Scottish Winter Bivvy

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robbie
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Re: Scottish Winter Bivvy

Post by robbie »

fatbikephil wrote: Mon Nov 22, 2021 11:04 pm
robbie wrote: Mon Nov 22, 2021 8:15 pm https://www.komoot.com/tour/574437021?s ... 2G&ref=wtd
This is probably the most direct route and best for keeping the feet dry. Avoids the worst bit of Buckny burn that is usually a swamp. If you want a longer route then head around the top lochan Ossineach Beag although this can also be a swamp on the east side.
Cheers Robbie - I had a bit of a mission crossing the burn near the end of that route a few years ago but there seems to be a footbridge now - is that the case?

Sarah's bothy is much like duinish in that its non MBA but well known by locals. I actually think its location spread by word of mouth faster than the internet, and several years ago.
I've not been up there for a few years. If I can find some motivation to actually go on a bike ride I'll try and check it out before your planned stay.
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fatbikephil
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Re: Scottish Winter Bivvy

Post by fatbikephil »

Cheers Robbie
Geograph seems to show and old stone arch bridge and the remains of a timber footbridge. My memory from 2017 was a swamp! There was an easier crossing down stream a bit.
Taylor
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Re: Scottish Winter Bivvy

Post by Taylor »

I rode up from ballinluig and kept dry feet, the following day was torrential so I've no idea if the route down too dunkeld was dry under foot.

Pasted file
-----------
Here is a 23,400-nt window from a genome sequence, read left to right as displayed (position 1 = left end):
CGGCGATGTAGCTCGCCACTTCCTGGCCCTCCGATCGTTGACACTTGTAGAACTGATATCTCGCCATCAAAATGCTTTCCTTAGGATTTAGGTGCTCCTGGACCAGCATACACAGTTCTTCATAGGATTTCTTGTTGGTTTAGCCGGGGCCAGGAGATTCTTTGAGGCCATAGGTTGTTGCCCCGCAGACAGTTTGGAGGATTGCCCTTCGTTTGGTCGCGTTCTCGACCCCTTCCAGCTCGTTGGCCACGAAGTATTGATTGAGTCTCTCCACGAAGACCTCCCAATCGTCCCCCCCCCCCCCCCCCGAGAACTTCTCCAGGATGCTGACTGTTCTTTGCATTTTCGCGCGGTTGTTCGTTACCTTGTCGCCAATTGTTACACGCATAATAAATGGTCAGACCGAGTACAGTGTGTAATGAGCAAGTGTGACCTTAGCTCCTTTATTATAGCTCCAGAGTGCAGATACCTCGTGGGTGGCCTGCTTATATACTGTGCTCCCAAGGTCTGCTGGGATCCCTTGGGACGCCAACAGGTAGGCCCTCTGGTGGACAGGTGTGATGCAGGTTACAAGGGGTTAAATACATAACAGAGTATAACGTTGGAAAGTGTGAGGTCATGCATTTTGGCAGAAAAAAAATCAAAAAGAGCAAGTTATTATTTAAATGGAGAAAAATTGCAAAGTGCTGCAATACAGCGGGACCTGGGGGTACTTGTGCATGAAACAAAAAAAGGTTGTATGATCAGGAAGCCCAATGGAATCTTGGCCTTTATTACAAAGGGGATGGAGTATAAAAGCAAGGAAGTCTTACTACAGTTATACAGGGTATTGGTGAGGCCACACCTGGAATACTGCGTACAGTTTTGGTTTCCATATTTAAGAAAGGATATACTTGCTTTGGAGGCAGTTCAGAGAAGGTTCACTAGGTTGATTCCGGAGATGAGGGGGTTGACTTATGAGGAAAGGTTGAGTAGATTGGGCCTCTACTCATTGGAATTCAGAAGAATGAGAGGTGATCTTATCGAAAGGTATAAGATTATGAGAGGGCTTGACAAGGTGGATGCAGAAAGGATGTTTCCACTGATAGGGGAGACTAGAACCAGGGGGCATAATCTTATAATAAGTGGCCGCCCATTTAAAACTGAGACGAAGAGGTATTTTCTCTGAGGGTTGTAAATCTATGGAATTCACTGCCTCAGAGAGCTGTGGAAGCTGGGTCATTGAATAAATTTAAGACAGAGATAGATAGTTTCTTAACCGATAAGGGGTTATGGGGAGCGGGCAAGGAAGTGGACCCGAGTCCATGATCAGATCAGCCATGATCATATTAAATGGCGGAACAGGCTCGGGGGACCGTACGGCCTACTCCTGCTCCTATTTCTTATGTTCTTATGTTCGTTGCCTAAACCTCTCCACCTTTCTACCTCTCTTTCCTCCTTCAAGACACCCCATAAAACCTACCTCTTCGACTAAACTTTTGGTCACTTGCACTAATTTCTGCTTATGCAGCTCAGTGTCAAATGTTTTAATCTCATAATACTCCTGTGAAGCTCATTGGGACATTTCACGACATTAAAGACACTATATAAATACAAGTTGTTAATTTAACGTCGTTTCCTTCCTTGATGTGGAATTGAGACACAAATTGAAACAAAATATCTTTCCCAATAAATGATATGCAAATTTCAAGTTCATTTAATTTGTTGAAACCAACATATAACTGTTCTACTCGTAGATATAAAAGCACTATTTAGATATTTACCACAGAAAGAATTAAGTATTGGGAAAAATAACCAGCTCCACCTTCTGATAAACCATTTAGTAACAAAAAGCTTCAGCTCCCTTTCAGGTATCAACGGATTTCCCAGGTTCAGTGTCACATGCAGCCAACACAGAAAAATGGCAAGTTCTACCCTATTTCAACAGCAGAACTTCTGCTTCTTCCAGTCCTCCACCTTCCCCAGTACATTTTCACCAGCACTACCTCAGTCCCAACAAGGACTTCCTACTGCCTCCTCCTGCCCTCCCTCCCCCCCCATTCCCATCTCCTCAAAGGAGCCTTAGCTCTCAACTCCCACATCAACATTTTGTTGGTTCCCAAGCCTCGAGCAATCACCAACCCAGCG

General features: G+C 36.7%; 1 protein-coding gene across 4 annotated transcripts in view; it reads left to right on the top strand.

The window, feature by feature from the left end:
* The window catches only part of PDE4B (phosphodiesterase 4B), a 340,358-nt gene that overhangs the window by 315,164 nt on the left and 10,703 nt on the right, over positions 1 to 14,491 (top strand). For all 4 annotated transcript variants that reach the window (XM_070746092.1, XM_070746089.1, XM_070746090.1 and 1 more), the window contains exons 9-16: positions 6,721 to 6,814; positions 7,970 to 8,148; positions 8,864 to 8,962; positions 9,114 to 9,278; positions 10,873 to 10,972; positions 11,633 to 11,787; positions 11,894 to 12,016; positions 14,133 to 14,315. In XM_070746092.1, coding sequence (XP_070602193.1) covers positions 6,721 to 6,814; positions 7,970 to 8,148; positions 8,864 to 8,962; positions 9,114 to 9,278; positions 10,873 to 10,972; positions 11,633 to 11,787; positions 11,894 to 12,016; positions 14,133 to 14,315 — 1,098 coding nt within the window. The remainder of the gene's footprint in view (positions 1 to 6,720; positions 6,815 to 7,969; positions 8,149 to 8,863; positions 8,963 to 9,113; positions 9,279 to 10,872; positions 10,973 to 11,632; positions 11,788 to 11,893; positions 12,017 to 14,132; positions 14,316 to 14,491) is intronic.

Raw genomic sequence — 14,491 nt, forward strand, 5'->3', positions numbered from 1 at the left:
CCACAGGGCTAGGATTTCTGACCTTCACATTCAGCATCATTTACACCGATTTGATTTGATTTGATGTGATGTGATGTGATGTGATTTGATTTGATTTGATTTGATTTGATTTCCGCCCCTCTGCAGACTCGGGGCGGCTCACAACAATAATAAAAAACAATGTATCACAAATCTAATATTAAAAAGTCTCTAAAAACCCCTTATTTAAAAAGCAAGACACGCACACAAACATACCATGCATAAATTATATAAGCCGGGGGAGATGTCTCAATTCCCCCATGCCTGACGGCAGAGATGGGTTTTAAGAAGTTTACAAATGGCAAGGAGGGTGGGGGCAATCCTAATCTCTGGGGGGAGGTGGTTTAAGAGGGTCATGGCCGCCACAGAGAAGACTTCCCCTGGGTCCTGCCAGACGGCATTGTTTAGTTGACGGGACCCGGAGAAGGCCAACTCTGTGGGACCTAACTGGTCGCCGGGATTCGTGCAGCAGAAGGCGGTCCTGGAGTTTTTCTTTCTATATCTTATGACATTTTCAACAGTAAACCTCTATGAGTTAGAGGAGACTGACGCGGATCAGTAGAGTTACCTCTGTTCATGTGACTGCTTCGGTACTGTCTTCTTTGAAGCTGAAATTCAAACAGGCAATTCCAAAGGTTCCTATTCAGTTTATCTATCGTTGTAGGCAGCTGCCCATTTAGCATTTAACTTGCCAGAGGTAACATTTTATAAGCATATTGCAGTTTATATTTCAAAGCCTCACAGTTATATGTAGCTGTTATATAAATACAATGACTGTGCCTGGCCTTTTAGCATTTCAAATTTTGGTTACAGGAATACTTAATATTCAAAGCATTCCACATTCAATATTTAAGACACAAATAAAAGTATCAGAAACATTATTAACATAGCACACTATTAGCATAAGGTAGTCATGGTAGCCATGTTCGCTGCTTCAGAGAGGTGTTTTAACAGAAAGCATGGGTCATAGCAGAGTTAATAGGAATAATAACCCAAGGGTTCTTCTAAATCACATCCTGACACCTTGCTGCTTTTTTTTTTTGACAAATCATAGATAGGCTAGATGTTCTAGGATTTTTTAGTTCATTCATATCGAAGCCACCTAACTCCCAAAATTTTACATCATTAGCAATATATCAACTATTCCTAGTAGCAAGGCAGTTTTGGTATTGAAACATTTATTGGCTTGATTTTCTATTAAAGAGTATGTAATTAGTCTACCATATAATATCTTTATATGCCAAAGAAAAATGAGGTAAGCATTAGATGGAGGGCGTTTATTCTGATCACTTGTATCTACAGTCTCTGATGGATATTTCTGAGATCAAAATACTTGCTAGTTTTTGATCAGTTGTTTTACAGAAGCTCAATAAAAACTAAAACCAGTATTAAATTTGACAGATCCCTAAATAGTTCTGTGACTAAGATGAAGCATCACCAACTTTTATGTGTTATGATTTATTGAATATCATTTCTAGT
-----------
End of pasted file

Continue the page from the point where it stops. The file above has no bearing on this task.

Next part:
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ScotRoutes
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Re: Scottish Winter Bivvy

Post by ScotRoutes »

Taylor wrote: Tue Nov 23, 2021 7:13 pm I rode up from ballinluig and kept dry feet, the following day was torrential so I've no idea if the route down too dunkeld was dry under foot.
Did you encounter a locked, high gate?
Taylor
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Re: Scottish Winter Bivvy

Post by Taylor »

Not that I recall, I remember going through a diamond shaped gate in a high fence though.
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fatbikephil
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Re: Scottish Winter Bivvy

Post by fatbikephil »

Thats the way I went up in 2018, right in the middle of that long dry spell. No locked gates then certainly. I think thats all core path??
joesteve
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Re: Scottish Winter Bivvy

Post by joesteve »

I rode up that way from Dunkeld at the weekend. There was a huge herd of coos all on the track after the first gate just past Loch Ordie. It looked like they were being fed there and not easily avoided. We were going to do a loop around the two lochans but were pushed for time anyway so decided not to risk it.
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thenorthwind
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Re: Scottish Winter Bivvy

Post by thenorthwind »

Anyone want to stick their neck out with any more plans or a route for this? I would happily get the maps out but I'm flying blind with no local knowledge. Wondering whether last weekend's storm has any impact in the area, particularly the forestry around of Dunkeld.